In the Spirit of the Signers: A Call to Arms and Folded Hands

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signersForgive me for making you read this a full 10 days after our celebration of Independence Day. This year, though, I cannot help but to continue to reflect on the state of our great country and the signers of the Declaration of Independence.

Fifty–six men signed the document penned by Thomas Jefferson. When they added their name to the bottom of the Declaration, they knew they could be endangering their property, their families and their own lives. Nonetheless, the idea “that all men are created equal, that they are endowed by their Creator with certain unalienable Rights” was a truth that was bigger than themselves and worth fighting for.

Though the stories about the fate of some of the signers may have grown with the telling, the urban legends do not diminish the fact that the signers were, indeed, committing an act of treason against their country at the time, England. They knew that they may be sought after, imprisoned, and hung.

Hence is told the famous story of the only Catholic signer of the treacherous paper, Charles Carroll. Carroll was the wealthiest of the signers; thus, he had the most to lose. His name, however, was a common one, unlike, say, Button Gwinnett. His father was Charles Carroll, as was his son and other relatives. So, after he affixed his name to the document, a fellow signer remarked that at least the king would not know which Charles Carroll. Thereupon, Carroll added to his signature “of Carrollton.”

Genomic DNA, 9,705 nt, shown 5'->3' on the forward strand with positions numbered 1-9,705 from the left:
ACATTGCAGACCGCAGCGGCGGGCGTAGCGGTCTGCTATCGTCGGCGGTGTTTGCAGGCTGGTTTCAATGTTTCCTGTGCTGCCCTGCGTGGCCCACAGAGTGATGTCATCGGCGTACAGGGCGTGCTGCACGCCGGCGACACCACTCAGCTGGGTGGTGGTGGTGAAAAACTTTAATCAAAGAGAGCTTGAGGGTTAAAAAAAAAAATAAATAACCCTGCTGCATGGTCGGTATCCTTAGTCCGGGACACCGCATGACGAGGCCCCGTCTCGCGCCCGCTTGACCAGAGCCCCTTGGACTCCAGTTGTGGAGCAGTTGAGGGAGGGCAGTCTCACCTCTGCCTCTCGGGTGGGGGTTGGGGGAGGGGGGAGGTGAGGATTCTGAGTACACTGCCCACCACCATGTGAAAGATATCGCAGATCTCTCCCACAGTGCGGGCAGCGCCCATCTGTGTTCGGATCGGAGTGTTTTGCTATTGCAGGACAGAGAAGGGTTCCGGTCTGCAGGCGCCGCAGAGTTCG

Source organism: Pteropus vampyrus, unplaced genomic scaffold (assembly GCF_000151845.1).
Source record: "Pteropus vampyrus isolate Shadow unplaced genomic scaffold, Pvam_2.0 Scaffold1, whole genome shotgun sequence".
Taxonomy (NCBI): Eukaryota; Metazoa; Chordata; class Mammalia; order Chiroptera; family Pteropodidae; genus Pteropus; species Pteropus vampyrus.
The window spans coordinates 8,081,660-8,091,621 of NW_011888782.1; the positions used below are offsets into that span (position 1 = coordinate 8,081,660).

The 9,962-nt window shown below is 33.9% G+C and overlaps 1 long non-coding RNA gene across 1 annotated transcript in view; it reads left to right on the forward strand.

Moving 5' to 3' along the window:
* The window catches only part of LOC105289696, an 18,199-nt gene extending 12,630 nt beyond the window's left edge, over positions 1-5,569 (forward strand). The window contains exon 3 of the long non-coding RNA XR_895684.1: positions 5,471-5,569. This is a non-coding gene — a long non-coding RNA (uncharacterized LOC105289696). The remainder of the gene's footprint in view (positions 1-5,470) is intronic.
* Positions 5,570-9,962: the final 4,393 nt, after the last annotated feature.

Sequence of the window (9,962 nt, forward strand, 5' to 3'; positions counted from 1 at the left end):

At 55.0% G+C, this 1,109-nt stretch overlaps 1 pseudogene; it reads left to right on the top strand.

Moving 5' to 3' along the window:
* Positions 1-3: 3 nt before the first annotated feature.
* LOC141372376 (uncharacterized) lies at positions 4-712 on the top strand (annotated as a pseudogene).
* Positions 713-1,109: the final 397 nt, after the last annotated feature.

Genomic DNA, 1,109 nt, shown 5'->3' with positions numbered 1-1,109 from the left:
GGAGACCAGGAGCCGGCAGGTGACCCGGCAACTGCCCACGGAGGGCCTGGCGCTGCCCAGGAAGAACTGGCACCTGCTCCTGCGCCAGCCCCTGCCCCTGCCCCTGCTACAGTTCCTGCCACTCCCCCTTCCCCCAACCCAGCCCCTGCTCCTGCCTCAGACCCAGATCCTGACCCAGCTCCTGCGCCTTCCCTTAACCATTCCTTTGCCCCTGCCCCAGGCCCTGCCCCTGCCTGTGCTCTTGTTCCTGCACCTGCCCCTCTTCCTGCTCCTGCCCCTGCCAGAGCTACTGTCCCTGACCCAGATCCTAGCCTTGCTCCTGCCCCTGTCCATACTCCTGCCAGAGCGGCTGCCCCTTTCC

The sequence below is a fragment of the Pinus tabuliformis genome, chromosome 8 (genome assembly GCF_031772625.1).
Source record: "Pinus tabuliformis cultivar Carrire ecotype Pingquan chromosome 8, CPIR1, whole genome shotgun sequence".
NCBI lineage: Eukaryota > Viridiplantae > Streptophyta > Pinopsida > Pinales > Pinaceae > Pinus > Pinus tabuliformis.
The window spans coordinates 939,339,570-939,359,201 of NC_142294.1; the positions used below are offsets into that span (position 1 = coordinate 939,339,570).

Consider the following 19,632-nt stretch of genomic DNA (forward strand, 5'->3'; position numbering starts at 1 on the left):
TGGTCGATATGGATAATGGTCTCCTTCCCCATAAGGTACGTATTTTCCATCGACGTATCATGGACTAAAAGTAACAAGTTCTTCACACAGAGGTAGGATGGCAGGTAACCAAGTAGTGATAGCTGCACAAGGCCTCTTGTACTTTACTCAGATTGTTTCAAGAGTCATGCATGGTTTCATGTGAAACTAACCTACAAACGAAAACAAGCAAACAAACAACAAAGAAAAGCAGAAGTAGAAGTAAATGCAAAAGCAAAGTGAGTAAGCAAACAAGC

Indeed, four men were captured and imprisoned while fighting the British – George Walton in the Battle of Savannah, Thomas Heyward, Jr., Arthur Middleton and Edward Rutledge all during the siege of Charleston. Richard Stockton was dragged from his bed in the middle of the night by local Tories and handed over to the British. He was imprisoned in New York City’s Provost Jail.